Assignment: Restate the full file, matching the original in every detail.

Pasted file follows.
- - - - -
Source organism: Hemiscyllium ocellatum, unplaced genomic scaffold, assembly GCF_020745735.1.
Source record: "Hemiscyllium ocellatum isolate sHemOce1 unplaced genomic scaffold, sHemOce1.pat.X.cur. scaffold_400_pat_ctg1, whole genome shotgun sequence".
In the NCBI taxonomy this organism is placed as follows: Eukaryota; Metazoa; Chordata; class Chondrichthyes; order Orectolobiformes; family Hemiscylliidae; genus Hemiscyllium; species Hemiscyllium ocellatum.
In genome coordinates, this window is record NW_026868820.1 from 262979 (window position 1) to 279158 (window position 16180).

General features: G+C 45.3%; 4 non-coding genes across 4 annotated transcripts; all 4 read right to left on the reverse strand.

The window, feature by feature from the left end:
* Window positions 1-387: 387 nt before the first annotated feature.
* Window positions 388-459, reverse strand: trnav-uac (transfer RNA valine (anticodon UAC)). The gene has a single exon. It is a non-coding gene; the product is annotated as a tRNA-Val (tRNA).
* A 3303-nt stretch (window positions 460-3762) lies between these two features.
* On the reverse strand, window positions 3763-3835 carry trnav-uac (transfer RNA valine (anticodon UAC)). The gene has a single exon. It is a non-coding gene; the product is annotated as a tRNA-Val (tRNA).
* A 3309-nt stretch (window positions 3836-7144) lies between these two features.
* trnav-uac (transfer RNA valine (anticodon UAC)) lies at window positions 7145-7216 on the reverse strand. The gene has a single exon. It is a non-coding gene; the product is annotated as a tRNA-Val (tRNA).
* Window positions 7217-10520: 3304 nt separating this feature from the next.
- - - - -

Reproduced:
Source organism: Hemiscyllium ocellatum, unplaced genomic scaffold, assembly GCF_020745735.1.
Source record: "Hemiscyllium ocellatum isolate sHemOce1 unplaced genomic scaffold, sHemOce1.pat.X.cur. scaffold_400_pat_ctg1, whole genome shotgun sequence".
In the NCBI taxonomy this organism is placed as follows: Eukaryota; Metazoa; Chordata; class Chondrichthyes; order Orectolobiformes; family Hemiscylliidae; genus Hemiscyllium; species Hemiscyllium ocellatum.
In genome coordinates, this window is record NW_026868820.1 from 262979 (window position 1) to 279158 (window position 16180).

General features: G+C 45.3%; 4 non-coding genes across 4 annotated transcripts; all 4 read right to left on the reverse strand.

The window, feature by feature from the left end:
* Window positions 1-387: 387 nt before the first annotated feature.
* Window positions 388-459, reverse strand: trnav-uac (transfer RNA valine (anticodon UAC)). The gene has a single exon. It is a non-coding gene; the product is annotated as a tRNA-Val (tRNA).
* A 3303-nt stretch (window positions 460-3762) lies between these two features.
* On the reverse strand, window positions 3763-3835 carry trnav-uac (transfer RNA valine (anticodon UAC)). The gene has a single exon. It is a non-coding gene; the product is annotated as a tRNA-Val (tRNA).
* A 3309-nt stretch (window positions 3836-7144) lies between these two features.
* trnav-uac (transfer RNA valine (anticodon UAC)) lies at window positions 7145-7216 on the reverse strand. The gene has a single exon. It is a non-coding gene; the product is annotated as a tRNA-Val (tRNA).
* Window positions 7217-10520: 3304 nt separating this feature from the next.